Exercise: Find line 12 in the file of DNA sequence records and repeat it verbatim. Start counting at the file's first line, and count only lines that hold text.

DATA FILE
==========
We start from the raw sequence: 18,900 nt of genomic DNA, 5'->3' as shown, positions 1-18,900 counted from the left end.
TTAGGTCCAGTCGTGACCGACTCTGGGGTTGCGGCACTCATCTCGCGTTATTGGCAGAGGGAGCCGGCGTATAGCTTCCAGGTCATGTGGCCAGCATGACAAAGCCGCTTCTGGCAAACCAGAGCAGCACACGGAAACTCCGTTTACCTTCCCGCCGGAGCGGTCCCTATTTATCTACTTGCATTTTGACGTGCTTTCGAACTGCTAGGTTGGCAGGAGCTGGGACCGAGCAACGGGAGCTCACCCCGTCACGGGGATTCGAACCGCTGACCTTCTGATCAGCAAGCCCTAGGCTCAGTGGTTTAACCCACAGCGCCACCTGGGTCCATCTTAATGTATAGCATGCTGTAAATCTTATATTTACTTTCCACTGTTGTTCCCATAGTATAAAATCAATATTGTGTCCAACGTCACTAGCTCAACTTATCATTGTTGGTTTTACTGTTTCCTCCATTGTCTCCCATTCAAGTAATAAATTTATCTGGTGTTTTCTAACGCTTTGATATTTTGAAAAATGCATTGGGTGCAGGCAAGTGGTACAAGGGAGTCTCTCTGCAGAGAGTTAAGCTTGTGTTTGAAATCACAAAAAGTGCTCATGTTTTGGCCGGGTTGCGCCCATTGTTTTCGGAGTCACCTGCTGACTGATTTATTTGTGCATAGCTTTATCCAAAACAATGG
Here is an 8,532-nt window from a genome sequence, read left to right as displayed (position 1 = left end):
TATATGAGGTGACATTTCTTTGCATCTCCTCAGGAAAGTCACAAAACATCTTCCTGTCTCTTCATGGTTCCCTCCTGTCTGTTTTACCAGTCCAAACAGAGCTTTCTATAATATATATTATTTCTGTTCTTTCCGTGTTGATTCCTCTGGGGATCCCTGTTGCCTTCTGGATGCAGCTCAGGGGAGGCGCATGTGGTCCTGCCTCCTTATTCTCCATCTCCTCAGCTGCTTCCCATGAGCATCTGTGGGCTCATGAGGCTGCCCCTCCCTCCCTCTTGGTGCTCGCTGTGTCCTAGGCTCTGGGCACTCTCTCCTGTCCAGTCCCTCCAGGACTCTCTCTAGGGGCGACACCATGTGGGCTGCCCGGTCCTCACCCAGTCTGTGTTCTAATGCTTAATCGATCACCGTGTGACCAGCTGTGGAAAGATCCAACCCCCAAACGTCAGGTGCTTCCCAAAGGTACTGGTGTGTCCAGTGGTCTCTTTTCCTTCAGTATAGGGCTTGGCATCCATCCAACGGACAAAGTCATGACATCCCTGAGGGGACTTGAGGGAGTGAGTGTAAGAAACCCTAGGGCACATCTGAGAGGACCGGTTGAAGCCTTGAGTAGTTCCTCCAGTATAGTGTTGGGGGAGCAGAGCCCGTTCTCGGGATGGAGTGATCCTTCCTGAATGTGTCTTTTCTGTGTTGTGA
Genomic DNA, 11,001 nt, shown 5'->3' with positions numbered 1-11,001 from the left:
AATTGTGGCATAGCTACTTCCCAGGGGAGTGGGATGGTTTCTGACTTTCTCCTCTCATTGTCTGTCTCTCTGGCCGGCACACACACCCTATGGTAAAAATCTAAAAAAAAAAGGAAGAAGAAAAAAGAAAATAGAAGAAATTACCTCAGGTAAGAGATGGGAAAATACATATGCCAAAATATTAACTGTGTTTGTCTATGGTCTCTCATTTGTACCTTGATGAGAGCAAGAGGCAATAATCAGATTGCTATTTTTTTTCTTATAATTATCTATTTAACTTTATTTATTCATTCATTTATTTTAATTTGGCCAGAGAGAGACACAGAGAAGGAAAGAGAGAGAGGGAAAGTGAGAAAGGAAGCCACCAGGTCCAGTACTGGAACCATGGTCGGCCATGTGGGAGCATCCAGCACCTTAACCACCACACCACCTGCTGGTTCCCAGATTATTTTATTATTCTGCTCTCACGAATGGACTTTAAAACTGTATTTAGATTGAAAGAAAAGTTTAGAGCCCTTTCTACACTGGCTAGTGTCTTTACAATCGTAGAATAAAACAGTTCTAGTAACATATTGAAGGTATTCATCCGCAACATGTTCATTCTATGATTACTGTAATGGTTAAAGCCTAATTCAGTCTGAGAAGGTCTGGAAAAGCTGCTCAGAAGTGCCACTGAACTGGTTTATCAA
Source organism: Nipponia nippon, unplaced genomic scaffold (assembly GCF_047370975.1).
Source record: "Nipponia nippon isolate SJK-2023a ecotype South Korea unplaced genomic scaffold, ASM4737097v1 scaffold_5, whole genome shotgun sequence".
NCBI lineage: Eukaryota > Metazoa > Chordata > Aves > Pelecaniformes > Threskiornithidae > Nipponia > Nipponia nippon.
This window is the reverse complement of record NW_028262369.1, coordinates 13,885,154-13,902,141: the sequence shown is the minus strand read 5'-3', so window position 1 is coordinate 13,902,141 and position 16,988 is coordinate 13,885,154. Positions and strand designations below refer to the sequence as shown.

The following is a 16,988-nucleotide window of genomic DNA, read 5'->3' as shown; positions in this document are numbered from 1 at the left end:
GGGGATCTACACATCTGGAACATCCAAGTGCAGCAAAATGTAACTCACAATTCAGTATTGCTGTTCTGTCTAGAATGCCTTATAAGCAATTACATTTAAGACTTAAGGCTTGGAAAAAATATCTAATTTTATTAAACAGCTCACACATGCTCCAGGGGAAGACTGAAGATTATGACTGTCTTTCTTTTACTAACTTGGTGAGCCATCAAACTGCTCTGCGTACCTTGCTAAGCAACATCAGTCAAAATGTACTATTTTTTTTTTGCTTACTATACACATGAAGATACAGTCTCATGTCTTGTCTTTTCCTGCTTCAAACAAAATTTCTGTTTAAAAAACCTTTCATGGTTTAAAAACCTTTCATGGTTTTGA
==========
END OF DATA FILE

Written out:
GGGGATCTACACATCTGGAACATCCAAGTGCAGCAAAATGTAACTCACAATTCAGTATTGCTGTTCTGTCTAGAATGCCTTATAAGCAATTACATTTAAGACTTAAGGCTTGGAAAAAATATCTAATTTTATTAAACAGCTCACACATGCTCCAGGGGAAGACTGAAGATTATGACTGTCTTTCTTTTACTAACTTGGTGAGCCATCAAACTGCTCTGCGTACCTTGCTAAGCAACATCAGTCAAAATGTACTATTTTTTTTTTGCTTACTATACACATGAAGATACAGTCTCATGTCTTGTCTTTTCCTGCTTCAAACAAAATTTCTGTTTAAAAAACCTTTCATGGTTTAAAAACCTTTCATGGTTTTGA